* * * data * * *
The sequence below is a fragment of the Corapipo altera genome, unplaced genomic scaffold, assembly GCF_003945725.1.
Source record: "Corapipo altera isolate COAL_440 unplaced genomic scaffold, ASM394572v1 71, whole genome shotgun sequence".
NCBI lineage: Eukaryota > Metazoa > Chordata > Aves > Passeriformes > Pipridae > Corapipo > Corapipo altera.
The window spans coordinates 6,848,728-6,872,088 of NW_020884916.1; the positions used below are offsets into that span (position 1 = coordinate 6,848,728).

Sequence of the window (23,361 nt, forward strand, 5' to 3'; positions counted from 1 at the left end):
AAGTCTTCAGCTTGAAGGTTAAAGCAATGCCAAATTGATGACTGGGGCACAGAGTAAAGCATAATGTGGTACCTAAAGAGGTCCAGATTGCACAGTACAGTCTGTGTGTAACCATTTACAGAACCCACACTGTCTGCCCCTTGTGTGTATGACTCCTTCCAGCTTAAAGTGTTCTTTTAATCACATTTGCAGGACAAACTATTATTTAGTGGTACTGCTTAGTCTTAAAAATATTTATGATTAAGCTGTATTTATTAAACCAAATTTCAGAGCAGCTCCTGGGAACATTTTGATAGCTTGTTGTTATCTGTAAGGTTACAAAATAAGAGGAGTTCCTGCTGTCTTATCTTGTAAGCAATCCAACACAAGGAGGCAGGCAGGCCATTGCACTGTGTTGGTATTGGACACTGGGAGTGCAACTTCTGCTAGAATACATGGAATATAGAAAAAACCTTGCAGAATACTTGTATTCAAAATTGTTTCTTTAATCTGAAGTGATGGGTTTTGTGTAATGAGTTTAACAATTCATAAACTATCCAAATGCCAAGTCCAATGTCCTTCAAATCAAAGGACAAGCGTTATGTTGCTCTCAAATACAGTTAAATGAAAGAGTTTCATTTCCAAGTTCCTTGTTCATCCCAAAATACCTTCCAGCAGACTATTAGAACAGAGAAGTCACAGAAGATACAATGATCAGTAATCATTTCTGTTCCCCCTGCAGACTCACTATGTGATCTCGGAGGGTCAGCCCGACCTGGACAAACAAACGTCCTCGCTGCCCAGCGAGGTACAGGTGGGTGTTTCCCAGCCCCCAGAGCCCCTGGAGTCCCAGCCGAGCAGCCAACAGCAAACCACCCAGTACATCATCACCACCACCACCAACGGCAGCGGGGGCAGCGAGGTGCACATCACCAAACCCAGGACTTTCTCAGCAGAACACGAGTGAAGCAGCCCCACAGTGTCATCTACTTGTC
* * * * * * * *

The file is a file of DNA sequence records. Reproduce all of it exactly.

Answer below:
The sequence below is a fragment of the Corapipo altera genome, unplaced genomic scaffold, assembly GCF_003945725.1.
Source record: "Corapipo altera isolate COAL_440 unplaced genomic scaffold, ASM394572v1 71, whole genome shotgun sequence".
NCBI lineage: Eukaryota > Metazoa > Chordata > Aves > Passeriformes > Pipridae > Corapipo > Corapipo altera.
The window spans coordinates 6,848,728-6,872,088 of NW_020884916.1; the positions used below are offsets into that span (position 1 = coordinate 6,848,728).

Sequence of the window (23,361 nt, forward strand, 5' to 3'; positions counted from 1 at the left end):
AAGTCTTCAGCTTGAAGGTTAAAGCAATGCCAAATTGATGACTGGGGCACAGAGTAAAGCATAATGTGGTACCTAAAGAGGTCCAGATTGCACAGTACAGTCTGTGTGTAACCATTTACAGAACCCACACTGTCTGCCCCTTGTGTGTATGACTCCTTCCAGCTTAAAGTGTTCTTTTAATCACATTTGCAGGACAAACTATTATTTAGTGGTACTGCTTAGTCTTAAAAATATTTATGATTAAGCTGTATTTATTAAACCAAATTTCAGAGCAGCTCCTGGGAACATTTTGATAGCTTGTTGTTATCTGTAAGGTTACAAAATAAGAGGAGTTCCTGCTGTCTTATCTTGTAAGCAATCCAACACAAGGAGGCAGGCAGGCCATTGCACTGTGTTGGTATTGGACACTGGGAGTGCAACTTCTGCTAGAATACATGGAATATAGAAAAAACCTTGCAGAATACTTGTATTCAAAATTGTTTCTTTAATCTGAAGTGATGGGTTTTGTGTAATGAGTTTAACAATTCATAAACTATCCAAATGCCAAGTCCAATGTCCTTCAAATCAAAGGACAAGCGTTATGTTGCTCTCAAATACAGTTAAATGAAAGAGTTTCATTTCCAAGTTCCTTGTTCATCCCAAAATACCTTCCAGCAGACTATTAGAACAGAGAAGTCACAGAAGATACAATGATCAGTAATCATTTCTGTTCCCCCTGCAGACTCACTATGTGATCTCGGAGGGTCAGCCCGACCTGGACAAACAAACGTCCTCGCTGCCCAGCGAGGTACAGGTGGGTGTTTCCCAGCCCCCAGAGCCCCTGGAGTCCCAGCCGAGCAGCCAACAGCAAACCACCCAGTACATCATCACCACCACCACCAACGGCAGCGGGGGCAGCGAGGTGCACATCACCAAACCCAGGACTTTCTCAGCAGAACACGAGTGAAGCAGCCCCACAGTGTCATCTACTTGTC